Bill de Blasio and Boris Johnson, the current mayors of New York and London, were both selected by a primary. (Photo: Getty)
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Labour mustn't let the promise of the mayoral primary die

Labour seems almost ashamed of its attempts to open up politics in London

Bill Clinton’s ‘comeback kid’ resurgence in New Hampshire in 1992, Barack Obama’s unlikely victory in Iowa in 2007, Francois Hollande organising his way to victory in France in 2011: electoral primaries have provided us with some of the most dramatic political moments of recent years. They are also a valuable tool for engaging increasingly disenfranchised electorates - giving more people a voice in choosing who goes on to become their leaders.

When Ed Miliband promised that the next Labour candidate for Mayor of London would be selected using a primary, those of us that have long advocated opening up our internal party democracy to more of Labour’s supporters gave a resounding cheer.

This felt like a golden opportunity to engage with left-leaning voters who agree with Labour values but are not directly involved with the party. It was a unique chance to engage a wider range of Londoners in the debate about the future of the city, giving the millions of Londoners who aren’t party activists but care deeply about their city a voice that they were previously denied. Candidates would no longer be able to rely on a narrow support base but instead would have to put their case to the city as a whole, meaning whoever was eventually selected would have a resounding mandate from the electorate.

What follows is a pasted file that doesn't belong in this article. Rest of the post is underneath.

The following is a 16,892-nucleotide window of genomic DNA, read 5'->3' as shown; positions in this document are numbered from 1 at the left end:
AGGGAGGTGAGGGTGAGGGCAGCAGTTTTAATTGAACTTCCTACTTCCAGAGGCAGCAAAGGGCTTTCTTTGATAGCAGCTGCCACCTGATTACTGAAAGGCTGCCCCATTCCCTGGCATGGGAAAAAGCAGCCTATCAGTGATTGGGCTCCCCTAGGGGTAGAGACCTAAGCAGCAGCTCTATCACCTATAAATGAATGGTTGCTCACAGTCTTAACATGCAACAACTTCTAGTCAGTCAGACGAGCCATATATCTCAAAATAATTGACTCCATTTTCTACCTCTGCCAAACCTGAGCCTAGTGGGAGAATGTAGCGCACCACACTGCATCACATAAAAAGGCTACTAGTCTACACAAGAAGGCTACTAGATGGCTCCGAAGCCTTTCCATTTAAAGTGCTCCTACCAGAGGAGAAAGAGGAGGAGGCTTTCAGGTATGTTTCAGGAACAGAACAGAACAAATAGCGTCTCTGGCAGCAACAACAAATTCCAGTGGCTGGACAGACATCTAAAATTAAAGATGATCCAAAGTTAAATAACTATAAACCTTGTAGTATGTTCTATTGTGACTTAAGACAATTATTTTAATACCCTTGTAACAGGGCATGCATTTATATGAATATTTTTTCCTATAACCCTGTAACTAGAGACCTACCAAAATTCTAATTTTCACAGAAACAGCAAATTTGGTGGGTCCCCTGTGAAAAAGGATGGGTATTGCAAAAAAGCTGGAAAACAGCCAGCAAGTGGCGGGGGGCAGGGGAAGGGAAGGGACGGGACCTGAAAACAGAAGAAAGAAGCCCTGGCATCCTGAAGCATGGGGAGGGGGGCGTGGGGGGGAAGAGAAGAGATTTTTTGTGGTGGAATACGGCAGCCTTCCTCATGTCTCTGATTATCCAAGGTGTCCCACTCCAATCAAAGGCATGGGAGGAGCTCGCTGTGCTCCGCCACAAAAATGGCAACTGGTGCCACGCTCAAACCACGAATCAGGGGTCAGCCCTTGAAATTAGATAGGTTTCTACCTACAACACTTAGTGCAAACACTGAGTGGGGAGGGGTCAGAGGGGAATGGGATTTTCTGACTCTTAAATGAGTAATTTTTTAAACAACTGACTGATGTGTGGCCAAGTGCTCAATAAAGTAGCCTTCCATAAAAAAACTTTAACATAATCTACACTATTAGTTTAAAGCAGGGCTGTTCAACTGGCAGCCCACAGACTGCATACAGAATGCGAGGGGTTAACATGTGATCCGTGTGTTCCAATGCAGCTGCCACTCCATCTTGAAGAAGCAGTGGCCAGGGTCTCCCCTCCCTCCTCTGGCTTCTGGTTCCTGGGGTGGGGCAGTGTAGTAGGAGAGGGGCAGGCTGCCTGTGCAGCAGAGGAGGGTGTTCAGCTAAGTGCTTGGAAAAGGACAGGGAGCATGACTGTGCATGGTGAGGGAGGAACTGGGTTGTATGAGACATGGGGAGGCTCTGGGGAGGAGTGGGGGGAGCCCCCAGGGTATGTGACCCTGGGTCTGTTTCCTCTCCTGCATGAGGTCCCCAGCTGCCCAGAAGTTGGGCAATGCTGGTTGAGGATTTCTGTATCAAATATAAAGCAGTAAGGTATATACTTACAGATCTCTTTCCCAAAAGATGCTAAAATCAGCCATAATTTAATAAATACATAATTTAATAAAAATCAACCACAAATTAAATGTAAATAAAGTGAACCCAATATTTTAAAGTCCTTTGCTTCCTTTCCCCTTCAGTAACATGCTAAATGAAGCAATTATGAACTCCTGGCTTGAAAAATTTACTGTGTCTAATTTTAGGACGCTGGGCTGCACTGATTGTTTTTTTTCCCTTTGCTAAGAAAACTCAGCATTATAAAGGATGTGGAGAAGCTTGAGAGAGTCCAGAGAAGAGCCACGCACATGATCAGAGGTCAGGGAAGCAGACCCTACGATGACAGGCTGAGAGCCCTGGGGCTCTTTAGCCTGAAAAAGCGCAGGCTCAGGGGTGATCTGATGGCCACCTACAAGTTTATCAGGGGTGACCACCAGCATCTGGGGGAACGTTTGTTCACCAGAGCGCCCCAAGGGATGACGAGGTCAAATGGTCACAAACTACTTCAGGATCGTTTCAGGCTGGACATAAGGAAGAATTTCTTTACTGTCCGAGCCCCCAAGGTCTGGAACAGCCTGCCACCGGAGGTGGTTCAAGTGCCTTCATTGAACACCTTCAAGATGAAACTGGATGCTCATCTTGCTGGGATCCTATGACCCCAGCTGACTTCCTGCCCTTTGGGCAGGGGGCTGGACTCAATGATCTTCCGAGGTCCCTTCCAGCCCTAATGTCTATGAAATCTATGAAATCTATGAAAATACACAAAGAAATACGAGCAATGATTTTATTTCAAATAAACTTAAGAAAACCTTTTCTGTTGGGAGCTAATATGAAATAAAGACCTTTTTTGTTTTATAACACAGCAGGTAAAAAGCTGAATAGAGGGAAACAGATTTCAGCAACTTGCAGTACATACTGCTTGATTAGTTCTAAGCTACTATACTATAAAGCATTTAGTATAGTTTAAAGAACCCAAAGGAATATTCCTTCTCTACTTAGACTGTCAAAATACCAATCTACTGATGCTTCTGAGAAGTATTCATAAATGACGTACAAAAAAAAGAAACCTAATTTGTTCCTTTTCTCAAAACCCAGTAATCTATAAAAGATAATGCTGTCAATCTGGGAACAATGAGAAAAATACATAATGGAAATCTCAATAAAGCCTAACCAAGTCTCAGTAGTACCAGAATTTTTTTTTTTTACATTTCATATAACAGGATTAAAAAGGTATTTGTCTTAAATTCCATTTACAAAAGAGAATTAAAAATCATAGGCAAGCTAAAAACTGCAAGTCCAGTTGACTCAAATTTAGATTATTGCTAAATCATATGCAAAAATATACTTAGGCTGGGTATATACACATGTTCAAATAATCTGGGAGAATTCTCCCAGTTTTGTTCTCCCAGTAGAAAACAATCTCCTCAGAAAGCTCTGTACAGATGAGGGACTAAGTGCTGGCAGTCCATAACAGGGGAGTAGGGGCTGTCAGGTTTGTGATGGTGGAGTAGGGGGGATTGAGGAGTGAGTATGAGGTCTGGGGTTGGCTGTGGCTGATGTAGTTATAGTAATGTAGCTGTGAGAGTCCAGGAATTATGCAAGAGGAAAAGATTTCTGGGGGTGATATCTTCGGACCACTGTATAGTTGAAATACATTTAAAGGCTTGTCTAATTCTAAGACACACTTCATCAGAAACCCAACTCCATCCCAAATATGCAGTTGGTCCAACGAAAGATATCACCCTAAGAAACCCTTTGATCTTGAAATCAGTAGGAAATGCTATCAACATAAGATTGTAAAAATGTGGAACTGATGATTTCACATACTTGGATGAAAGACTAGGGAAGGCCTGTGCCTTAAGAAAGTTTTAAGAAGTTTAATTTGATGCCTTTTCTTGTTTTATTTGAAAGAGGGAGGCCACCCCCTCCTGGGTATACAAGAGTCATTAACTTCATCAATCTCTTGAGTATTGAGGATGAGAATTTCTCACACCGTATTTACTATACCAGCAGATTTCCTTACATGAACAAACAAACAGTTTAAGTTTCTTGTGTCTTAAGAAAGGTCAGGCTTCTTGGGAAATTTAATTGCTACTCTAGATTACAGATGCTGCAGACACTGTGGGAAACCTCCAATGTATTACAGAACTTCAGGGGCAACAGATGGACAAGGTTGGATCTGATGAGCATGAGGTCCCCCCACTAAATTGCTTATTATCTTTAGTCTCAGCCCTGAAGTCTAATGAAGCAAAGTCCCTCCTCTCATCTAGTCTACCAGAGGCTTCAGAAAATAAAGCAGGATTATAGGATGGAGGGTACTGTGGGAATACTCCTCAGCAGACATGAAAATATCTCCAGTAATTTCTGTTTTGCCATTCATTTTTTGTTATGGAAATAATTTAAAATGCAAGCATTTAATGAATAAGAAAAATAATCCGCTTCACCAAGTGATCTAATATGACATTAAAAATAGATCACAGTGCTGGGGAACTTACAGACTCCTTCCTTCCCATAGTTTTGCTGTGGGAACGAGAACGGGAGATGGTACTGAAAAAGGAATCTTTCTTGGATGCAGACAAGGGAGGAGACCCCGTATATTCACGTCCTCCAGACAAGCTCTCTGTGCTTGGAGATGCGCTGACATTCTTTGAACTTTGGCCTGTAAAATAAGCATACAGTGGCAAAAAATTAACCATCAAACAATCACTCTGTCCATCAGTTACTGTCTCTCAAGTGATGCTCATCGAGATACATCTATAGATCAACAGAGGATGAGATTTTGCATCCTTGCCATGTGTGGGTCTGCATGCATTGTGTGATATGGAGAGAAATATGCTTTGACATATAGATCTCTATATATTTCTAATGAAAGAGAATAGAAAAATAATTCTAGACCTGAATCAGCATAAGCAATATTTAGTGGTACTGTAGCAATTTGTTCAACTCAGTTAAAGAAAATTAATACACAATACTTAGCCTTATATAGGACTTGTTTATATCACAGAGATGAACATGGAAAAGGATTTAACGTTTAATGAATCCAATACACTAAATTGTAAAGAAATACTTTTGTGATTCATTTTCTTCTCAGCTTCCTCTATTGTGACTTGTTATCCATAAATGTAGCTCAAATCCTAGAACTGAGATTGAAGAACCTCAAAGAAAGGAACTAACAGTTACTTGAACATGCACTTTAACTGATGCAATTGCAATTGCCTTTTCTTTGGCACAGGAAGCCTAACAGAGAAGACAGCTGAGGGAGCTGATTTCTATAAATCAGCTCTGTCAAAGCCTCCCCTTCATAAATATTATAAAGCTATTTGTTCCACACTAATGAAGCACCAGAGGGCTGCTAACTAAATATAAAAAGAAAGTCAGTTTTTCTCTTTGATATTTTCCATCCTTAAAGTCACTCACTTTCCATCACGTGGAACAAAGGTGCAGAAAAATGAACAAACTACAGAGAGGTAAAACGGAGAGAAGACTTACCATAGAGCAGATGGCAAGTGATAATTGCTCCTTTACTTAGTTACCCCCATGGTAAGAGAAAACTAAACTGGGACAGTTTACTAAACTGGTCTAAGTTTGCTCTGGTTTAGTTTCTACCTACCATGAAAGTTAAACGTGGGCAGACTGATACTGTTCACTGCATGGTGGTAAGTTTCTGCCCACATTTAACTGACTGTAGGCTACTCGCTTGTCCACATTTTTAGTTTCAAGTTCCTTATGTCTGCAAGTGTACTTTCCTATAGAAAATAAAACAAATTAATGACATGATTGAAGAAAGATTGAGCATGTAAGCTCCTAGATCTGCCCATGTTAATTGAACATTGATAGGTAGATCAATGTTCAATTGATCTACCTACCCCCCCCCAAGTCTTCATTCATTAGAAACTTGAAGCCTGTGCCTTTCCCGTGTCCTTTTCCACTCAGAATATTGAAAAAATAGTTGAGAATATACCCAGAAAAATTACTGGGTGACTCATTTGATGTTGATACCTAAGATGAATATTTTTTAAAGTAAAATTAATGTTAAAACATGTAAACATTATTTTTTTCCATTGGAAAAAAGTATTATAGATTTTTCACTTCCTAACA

Unfortunately, the current proposals for the primary will ensure that almost all of these potential benefits are lost. In fact, the framework actually serves to minimise wherever possible the involvement of those beyond the party’s traditional base.

The first problem concerns the discrepancy between the timetable for affiliated supporters – in other words, members of socialist societies  and trade unions – and ordinary Londoners. Labour’s relationship with its trade union affiliates is a vital one. They are a key part of the party support base, as well as representing millions of hard working people, and it is right that they have given time to register supporters. According to the recently published timetable, affiliated organisations can sign up members to take part in the primary until 19th June, giving them nearly a 16 month window.

So far, so good. But worryingly, the barriers to ordinary Londoners taking part in the primary appear to have been set as high as possible, despite this being the very group that the primary was intended to include. For those who have already signed up as registered supporters or do so before May, there will be a deadline of 20th May to pay the £3 required to participate in the primary. In other words, an entire month before the cut-off point for affiliated supporters. Given the entire campaign will be less than three months, this is a significant difference.